Week 2 X-Factors
Week 1 of the 2014 college football season is in the books, which means the year is already going way too fast. And while Week 2 doesn't have a ton of intriguing matchups on paper, there are still key games that will help shape the inaugural College Football Playoff and possibly change the direction of the season for some teams in a bit of limbo.
Let's take a look at some players that will be vital to the success of their teams on Saturday.
Texas QB Tyrone Swoopes: With David Ash out and his future in a Longhorns uniform in serious doubt because of concussion-related symptoms, the offense has turned over to the dual-threat sophomore Swoopes, who has very good size at around 6-4 and 245 pounds and will be making his first career start against BYU. He brings a new dimension to this offense because of his ability to run and being difficult to wrap up. The 'Horns could employ some more QB-designed runs and zone-read plays, and they could also move the pocket to give Swoopes more flexibility. But he is not the most polished of passers, and the quarterback competition with Ash this past offseason was never really close. Prized recruit Jerrod Heard is not expected to play against the Cougars for OC Shawn Watson, so this game is all about Swoopes and making sure he limits his mistakes, connects on the intermediate throws and converts key third downs. The Texas defense played great in the opener, so Charlie Strong will be looking to ride the 'D' while Swoopes is more of a caretaker for an offense with an inexperienced line. Kennedy Estelle, Desmond Harrison and Dominic Espinosa will all be missing from the line this week. Expect a lot of running backs Malcolm Brown and Johnathan Gray, two of the Big 12's best rushers, as Swoopes adjusts. The offense doesn't need to beat the Cougars, but it must be better than the unit that punted eight times in the 40-21 loss in Provo last season.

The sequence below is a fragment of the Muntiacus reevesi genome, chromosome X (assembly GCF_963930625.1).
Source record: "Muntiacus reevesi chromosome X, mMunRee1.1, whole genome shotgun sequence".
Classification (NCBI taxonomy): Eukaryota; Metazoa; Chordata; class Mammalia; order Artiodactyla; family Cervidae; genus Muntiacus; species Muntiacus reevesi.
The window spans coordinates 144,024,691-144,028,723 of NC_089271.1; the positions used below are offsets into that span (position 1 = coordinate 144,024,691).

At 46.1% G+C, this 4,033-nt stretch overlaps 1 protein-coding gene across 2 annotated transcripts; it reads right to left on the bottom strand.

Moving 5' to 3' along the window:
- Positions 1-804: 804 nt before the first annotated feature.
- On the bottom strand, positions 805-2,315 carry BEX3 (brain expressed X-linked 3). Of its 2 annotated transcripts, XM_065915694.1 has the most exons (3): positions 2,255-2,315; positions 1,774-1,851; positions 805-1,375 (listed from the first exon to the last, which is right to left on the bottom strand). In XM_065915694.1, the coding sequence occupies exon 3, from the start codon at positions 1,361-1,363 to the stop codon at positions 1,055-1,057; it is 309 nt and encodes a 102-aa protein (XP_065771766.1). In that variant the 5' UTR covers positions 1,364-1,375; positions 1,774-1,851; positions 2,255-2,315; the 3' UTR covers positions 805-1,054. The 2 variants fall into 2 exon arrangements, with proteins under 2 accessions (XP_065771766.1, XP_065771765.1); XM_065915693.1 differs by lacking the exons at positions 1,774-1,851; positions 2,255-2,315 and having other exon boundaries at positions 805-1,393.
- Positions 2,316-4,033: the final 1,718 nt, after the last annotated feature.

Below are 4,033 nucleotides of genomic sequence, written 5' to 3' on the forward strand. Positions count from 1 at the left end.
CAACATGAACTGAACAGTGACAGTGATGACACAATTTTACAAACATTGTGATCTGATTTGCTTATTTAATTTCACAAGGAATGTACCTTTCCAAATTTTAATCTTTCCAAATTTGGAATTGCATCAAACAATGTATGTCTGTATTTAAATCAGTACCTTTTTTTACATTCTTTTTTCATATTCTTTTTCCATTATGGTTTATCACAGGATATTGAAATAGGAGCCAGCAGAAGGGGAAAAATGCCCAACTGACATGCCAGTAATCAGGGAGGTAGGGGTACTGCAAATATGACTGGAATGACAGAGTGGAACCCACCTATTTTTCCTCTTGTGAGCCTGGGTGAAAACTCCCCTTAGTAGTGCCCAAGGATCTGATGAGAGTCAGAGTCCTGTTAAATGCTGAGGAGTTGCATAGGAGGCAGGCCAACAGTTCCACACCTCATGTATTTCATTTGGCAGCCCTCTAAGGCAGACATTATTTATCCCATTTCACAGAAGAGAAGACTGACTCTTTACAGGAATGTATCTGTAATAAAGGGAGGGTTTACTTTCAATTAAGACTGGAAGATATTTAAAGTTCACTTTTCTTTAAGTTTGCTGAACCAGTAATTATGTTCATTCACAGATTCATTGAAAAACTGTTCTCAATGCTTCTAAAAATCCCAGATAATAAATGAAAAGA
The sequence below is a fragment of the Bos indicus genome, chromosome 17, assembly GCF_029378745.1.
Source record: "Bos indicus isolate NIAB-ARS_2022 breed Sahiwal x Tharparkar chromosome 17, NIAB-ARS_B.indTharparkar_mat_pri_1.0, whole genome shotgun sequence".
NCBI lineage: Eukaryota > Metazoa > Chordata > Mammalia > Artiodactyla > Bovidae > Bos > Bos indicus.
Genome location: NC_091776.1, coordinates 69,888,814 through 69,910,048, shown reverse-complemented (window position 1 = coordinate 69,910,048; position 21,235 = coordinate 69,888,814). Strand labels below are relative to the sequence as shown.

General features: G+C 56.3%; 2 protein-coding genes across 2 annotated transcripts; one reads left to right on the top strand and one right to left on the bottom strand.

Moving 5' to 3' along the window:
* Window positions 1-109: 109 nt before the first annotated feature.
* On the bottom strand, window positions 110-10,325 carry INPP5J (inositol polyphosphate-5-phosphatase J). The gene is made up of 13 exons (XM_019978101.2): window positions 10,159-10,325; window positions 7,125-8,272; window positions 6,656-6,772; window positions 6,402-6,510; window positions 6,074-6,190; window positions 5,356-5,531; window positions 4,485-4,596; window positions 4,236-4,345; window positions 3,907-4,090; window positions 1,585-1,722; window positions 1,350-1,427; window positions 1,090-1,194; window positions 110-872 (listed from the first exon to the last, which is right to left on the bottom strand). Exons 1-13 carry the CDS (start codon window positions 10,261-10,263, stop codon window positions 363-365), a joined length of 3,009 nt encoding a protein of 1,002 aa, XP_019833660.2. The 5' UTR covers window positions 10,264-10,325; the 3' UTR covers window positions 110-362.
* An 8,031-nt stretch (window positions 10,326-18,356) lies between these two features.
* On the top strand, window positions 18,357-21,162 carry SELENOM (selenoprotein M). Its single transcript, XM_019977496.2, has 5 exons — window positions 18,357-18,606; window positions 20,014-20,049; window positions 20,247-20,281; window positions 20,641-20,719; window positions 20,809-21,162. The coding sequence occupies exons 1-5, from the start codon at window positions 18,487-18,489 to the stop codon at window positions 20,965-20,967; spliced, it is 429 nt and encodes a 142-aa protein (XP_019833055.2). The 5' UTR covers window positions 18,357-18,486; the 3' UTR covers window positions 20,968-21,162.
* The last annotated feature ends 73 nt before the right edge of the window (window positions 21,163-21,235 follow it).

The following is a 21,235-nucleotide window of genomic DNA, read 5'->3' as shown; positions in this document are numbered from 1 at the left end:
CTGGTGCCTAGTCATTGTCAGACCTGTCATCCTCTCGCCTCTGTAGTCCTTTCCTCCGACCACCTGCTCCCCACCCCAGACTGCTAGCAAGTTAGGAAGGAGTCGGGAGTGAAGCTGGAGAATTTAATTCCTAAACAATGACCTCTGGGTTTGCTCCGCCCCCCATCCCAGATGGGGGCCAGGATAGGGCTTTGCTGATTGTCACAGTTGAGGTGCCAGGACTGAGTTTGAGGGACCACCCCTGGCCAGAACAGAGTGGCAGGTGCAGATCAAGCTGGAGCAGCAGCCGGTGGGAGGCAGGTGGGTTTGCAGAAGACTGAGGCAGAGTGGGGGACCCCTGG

Andrus Peat will see plenty of one-on-one matchups with Leonard Williams.